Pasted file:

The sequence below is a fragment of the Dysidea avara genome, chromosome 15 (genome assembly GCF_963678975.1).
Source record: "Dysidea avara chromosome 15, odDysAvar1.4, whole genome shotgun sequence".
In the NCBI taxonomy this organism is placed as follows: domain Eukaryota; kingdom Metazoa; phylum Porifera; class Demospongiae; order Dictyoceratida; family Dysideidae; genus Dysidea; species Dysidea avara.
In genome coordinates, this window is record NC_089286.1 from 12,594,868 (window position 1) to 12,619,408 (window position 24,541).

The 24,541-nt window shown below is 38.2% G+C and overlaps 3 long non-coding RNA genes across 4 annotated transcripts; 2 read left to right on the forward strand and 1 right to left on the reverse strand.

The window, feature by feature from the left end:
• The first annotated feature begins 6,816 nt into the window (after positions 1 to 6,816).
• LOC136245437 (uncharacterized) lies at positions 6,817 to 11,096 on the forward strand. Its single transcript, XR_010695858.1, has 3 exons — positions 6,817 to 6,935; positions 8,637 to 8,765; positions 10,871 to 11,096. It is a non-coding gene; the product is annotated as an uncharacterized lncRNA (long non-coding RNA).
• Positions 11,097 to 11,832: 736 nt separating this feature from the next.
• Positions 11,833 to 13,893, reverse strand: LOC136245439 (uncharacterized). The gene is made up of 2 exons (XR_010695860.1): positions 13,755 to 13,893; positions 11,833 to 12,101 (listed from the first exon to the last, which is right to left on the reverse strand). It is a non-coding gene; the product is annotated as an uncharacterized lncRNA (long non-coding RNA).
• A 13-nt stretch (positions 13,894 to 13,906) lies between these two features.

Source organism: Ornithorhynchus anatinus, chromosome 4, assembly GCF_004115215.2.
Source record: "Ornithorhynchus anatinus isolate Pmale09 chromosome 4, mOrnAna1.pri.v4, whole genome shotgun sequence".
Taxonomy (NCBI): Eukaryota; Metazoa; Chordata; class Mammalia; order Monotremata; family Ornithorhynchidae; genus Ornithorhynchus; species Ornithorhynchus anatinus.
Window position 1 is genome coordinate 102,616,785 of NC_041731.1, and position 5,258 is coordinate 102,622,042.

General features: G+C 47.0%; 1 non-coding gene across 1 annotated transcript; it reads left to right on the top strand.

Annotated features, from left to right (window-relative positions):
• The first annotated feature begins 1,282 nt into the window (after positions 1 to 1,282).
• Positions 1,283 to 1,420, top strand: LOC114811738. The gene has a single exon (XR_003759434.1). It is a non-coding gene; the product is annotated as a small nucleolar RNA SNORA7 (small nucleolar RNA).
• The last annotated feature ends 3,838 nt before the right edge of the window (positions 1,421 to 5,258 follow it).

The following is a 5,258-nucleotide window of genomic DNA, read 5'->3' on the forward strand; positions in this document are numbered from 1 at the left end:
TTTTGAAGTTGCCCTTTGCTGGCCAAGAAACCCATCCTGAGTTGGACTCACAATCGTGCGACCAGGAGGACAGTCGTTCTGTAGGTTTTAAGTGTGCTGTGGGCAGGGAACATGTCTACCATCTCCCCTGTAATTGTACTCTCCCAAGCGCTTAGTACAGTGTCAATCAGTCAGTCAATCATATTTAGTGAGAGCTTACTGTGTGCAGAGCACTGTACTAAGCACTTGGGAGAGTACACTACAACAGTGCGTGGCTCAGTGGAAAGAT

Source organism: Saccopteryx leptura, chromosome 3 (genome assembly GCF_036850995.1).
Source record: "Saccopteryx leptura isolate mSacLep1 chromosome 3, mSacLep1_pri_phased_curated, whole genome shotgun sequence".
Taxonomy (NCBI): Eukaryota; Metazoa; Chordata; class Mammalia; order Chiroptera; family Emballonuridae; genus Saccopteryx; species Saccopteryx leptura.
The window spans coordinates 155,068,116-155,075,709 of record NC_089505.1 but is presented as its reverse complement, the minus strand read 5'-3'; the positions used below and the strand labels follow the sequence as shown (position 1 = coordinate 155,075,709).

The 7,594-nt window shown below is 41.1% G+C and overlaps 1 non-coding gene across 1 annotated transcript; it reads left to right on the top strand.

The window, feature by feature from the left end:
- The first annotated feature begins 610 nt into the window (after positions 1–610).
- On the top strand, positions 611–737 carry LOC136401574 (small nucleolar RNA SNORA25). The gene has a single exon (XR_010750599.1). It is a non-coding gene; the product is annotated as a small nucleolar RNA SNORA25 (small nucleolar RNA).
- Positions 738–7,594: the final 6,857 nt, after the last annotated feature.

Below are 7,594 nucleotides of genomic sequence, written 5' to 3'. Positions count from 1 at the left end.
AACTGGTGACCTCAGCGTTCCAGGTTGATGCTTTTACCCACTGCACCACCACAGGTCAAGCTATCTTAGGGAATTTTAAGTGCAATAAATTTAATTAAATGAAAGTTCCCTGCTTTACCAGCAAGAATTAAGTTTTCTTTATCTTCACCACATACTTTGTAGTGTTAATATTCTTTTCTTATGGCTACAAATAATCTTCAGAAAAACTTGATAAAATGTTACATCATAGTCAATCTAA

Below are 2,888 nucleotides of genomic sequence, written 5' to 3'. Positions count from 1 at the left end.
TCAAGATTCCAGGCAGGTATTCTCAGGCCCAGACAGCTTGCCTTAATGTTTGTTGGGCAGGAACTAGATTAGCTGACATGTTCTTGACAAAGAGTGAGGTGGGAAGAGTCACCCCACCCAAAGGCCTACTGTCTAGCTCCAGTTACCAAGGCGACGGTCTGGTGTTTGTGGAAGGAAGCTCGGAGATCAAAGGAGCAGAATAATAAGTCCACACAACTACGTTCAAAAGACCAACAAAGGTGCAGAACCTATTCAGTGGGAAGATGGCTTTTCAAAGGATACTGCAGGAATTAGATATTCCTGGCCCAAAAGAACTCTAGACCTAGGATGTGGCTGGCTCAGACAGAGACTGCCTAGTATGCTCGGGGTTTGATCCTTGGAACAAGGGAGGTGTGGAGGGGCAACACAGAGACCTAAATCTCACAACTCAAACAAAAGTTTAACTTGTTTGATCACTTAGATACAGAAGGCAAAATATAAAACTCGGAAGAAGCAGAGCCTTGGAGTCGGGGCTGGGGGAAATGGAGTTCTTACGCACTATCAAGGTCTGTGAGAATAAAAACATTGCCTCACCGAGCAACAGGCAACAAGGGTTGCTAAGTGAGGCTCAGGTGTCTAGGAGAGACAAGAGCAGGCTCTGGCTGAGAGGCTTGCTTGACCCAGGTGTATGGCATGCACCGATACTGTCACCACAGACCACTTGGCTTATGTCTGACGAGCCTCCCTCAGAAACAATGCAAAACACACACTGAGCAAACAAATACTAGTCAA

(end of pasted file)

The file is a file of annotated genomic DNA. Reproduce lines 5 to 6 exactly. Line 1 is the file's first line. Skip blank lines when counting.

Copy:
The 24,541-nt window shown below is 38.2% G+C and overlaps 3 long non-coding RNA genes across 4 annotated transcripts; 2 read left to right on the forward strand and 1 right to left on the reverse strand.

The window, feature by feature from the left end: